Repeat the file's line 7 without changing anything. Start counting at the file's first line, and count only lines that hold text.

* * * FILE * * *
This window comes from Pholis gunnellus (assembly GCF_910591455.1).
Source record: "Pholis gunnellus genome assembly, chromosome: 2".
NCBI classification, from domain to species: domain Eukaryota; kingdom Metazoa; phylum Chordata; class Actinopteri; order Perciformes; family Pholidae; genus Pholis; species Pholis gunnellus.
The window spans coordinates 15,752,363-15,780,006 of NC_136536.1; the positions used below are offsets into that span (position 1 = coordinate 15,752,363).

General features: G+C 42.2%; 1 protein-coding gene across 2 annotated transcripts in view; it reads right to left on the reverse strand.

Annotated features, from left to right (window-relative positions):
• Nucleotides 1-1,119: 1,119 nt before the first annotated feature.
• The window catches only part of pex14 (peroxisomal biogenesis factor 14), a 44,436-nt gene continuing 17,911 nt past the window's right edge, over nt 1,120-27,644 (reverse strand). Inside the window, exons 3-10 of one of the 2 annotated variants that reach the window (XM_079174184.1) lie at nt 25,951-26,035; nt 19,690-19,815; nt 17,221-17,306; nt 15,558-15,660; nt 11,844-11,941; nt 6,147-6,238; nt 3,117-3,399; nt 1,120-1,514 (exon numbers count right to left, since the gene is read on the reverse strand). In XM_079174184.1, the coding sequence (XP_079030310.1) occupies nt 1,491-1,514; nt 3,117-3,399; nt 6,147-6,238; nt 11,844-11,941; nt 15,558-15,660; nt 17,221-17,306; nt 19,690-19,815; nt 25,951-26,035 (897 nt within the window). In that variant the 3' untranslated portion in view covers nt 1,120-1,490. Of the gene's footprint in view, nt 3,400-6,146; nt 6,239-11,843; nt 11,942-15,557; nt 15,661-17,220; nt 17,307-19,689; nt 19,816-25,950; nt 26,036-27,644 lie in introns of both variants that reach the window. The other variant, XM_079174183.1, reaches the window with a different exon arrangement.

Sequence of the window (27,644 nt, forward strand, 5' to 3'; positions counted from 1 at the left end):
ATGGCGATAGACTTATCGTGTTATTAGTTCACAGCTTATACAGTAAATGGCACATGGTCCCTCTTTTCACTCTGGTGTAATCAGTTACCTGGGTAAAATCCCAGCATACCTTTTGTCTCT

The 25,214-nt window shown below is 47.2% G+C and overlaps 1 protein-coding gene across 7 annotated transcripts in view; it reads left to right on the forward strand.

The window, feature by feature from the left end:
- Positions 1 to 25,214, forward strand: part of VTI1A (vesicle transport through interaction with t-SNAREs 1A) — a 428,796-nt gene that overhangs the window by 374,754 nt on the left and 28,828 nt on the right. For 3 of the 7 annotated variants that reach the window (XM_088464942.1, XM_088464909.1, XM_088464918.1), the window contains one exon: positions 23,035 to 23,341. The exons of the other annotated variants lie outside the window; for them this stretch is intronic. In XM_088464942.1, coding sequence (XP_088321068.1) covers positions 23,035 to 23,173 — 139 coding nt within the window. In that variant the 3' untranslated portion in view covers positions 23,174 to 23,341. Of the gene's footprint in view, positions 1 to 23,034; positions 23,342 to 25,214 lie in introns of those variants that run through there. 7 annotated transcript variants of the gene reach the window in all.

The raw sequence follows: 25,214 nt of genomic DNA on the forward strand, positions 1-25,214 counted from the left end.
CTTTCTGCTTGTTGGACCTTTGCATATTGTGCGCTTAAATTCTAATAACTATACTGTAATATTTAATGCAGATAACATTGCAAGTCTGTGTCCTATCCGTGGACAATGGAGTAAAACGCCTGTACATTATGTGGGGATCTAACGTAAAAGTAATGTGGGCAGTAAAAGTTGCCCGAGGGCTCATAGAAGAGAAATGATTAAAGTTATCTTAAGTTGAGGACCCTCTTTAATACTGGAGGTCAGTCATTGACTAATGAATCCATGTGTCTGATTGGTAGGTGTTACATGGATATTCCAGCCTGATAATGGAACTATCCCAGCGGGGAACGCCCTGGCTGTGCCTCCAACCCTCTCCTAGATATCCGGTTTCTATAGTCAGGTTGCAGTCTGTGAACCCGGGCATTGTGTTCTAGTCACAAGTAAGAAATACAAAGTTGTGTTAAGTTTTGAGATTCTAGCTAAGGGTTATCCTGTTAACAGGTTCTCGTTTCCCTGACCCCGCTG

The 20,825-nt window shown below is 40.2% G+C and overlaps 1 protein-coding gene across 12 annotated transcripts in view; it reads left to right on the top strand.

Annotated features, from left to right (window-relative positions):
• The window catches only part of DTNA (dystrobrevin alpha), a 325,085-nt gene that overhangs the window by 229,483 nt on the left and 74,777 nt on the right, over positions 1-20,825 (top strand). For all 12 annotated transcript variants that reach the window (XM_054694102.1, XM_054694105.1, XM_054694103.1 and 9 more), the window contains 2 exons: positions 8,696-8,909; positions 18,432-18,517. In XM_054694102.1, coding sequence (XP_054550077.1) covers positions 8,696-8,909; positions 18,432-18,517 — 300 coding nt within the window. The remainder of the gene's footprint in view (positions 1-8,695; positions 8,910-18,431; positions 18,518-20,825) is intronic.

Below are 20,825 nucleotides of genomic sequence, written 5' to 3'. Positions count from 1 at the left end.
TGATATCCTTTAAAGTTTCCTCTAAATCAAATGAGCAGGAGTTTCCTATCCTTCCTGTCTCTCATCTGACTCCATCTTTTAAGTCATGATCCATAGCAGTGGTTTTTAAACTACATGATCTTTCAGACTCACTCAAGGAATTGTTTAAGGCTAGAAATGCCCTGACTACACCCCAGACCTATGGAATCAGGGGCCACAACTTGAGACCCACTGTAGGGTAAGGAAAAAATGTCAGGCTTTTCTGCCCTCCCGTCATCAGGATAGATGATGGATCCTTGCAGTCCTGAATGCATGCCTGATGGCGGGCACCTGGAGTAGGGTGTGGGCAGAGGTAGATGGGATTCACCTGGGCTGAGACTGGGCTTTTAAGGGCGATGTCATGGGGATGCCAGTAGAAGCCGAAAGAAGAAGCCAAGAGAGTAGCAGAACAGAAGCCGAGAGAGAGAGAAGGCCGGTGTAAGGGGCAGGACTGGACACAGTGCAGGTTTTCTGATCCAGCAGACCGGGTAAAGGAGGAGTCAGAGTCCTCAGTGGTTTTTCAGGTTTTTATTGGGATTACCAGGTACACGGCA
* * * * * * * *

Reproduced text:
• Nucleotides 1-1,119: 1,119 nt before the first annotated feature.